Asia Pacific will continue to be a hotbed for the adoption and use of technology as markets expand on increasing demand and modernization in the new year, finds an Ovum research.
In an analysis, the firm noted that trends such as lack of skilled IT talents, continuing consumerization of IT, a shift in security responsibility, and the adoption of cloud computing will carry on into 2011.
The shortage of skilled IT manpower continues to plague companies in the region. The research firm believes that while the push for IT projects to improve business capabilities will continue to increase, the lack of talents may put stress on the pace of these developments.
"Ovum expects technology vendors to invest heavily in efforts to drive educational capabilities that align with the technology they provide", said senior analyst Adam Jura. "This is expected to include closer partnerships with tertiary education providers, certification programmes, and direct educational facilities."
It observed that an increasing number of global delivery networks are focused on increasing asset utilization to promote overall productivity and "reduce reliance on labor".
Vertical-specific projects will continue to drive significant investments in IT across the region, creating demand for business-fluent technology vendors, the analysis found. "Projects such as smart grid in the utilities industry, e-health in the healthcare industry, constituent engagement in government, and transportation infrastructure projects will combine to form a significant portion of IT investment across the region," added Jura.
Cisco's S+CC solution will be "increasingly demanded as individual industry participants look to recoup significant project costs from other aligned industries," according to Ovum.
The increasing adoption of smartphone usage for work "will force IT departments to move away from a traditional centralized approach of 'command and control' to a more flexible architecture that supports a wider variety of non-standard devices," Ovum commented. However, with this convenience comes the increased risk of loss of data, together with a widespread use of social media, mobile devices and the "enterprise app store" that will continue to disrupt IT strategies.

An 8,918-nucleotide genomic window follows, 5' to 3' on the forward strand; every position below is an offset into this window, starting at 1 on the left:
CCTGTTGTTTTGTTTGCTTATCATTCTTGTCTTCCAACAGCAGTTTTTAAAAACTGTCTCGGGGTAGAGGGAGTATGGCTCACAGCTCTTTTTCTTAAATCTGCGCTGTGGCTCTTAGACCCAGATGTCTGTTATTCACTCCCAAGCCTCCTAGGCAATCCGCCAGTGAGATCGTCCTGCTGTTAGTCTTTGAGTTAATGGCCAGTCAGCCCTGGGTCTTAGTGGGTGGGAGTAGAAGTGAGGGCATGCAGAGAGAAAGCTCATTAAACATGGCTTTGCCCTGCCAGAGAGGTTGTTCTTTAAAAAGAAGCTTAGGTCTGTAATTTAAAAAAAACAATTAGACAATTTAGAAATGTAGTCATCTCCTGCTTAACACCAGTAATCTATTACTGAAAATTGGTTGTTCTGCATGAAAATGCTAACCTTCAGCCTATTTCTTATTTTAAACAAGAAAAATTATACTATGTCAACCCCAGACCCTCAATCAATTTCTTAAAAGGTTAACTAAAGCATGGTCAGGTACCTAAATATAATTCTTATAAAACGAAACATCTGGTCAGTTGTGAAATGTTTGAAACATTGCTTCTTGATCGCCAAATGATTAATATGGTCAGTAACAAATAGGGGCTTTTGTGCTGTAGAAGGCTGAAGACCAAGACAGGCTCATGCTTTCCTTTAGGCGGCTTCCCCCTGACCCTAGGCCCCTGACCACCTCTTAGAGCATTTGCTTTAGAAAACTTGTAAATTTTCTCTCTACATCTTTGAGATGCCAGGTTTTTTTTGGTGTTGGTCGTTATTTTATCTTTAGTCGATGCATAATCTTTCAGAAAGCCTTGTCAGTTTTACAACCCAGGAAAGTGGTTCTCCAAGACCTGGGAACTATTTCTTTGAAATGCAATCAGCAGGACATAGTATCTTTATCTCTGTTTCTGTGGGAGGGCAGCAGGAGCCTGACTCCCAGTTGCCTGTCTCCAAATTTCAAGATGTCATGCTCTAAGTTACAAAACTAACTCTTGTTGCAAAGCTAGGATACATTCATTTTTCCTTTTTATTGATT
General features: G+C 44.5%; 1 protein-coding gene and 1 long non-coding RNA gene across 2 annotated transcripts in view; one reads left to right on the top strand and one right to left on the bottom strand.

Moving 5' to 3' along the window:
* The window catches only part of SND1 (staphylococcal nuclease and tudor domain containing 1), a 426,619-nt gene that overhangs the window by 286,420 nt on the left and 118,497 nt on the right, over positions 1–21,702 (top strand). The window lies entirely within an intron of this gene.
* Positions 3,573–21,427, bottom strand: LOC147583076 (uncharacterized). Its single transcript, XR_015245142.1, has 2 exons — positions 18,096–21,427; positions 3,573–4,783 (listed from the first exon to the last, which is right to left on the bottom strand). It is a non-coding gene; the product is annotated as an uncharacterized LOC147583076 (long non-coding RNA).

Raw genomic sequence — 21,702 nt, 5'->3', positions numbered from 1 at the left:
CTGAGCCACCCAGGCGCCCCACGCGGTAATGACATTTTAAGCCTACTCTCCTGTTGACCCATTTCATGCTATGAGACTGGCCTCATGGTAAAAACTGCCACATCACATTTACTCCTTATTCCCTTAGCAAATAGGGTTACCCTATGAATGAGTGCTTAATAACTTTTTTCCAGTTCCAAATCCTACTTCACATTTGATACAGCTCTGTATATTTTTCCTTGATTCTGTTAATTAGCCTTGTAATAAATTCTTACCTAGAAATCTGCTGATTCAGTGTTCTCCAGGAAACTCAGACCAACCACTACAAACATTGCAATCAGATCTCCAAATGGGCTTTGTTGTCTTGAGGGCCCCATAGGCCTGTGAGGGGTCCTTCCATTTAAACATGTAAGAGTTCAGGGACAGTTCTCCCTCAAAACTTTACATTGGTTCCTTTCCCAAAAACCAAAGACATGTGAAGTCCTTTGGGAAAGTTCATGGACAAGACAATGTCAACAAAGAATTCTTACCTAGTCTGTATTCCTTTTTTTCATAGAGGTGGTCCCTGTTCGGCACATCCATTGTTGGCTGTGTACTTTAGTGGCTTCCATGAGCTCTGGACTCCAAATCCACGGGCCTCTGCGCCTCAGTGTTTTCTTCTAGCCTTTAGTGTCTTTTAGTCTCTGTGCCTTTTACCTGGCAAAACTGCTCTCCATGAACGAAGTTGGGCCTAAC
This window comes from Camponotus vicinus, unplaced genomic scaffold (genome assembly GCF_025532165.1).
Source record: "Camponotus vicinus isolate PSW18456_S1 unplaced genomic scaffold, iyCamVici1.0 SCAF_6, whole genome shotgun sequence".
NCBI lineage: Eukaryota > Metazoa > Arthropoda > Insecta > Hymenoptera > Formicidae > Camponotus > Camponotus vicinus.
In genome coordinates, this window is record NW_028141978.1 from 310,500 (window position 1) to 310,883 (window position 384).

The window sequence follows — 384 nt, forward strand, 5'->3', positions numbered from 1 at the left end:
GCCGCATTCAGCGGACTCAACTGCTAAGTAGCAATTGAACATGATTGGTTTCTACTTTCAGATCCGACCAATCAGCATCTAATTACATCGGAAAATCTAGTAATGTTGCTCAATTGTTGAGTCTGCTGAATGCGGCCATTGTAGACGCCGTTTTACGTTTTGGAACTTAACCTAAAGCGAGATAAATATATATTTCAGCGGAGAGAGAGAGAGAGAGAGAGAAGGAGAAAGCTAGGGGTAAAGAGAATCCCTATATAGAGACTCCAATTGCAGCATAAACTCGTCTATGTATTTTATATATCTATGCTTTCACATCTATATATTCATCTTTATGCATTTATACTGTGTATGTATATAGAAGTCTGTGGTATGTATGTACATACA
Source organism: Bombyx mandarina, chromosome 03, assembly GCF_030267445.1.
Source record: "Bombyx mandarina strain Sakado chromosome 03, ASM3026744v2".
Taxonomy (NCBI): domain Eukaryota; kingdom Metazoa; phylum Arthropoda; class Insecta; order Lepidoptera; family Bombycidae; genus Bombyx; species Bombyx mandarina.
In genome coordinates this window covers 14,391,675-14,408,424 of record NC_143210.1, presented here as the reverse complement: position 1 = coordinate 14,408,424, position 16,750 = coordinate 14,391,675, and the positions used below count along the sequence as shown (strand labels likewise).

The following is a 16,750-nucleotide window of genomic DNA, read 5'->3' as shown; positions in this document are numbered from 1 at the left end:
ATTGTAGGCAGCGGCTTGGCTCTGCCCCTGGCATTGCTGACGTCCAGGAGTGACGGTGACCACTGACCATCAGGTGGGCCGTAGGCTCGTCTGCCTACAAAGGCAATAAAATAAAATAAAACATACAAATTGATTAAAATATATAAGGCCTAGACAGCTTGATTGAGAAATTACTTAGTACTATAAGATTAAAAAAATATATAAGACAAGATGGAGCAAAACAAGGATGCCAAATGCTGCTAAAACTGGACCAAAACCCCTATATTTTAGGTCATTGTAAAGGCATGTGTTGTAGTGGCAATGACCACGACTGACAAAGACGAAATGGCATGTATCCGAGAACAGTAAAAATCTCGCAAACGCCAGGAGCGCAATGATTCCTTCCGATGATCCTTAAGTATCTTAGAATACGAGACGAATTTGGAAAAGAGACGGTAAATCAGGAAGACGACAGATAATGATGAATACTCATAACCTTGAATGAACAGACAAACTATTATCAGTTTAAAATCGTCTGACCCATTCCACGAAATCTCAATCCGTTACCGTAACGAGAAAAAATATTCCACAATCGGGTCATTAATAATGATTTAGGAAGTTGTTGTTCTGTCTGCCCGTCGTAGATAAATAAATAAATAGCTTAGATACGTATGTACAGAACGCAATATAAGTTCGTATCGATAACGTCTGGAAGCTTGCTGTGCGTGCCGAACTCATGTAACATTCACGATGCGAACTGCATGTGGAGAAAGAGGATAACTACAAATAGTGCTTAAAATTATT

In terms of security, the research firm believes the shift of accountability away from IT departments to technology and end-users may happen. As such, IT executives will continue to be "more reactive than proactive" when it comes to areas such as securing end-points.
Cloud adoption to reach new heights
"In that sense, IT departments will increasingly need to be able to live with a degree of uncertainty in their IT security, particularly as alternative delivery models such as public cloud computing are adopted with increasing fervor," advised Adam Jura.
With this, Ovum advised that vendors will continue to push out better offerings toward specific clientele.
"A focus on the location of data centers providing public cloud offerings will be critical, particularly for those vendors targeting government and financial clients. Private cloud will remain the top priority," the analysis stated.
As enterprises better understand the impact of cloud computing technology on their businesses, the firm believes that "breakthrough" partnerships will emerge. "Risk and change management for cloud engagements will continue to be demanded as enterprises make the transition from onsite to cloud solutions," commented principal analyst Jens Butler.
In a latest research commissioned by Fujitsu, early adopters of cloud technology have had a mostly positive experience. CIOs and IT managers said they observed an average of 24 to 40 percent cost savings, while 71 percent of those that achieved savings said it met or exceeded their expectations.
The research also highlighted that organizations have invested in private cloud ownership. But to get the twin advantages such as pay-as-you-go flexibility, organizations are using shared community clouds.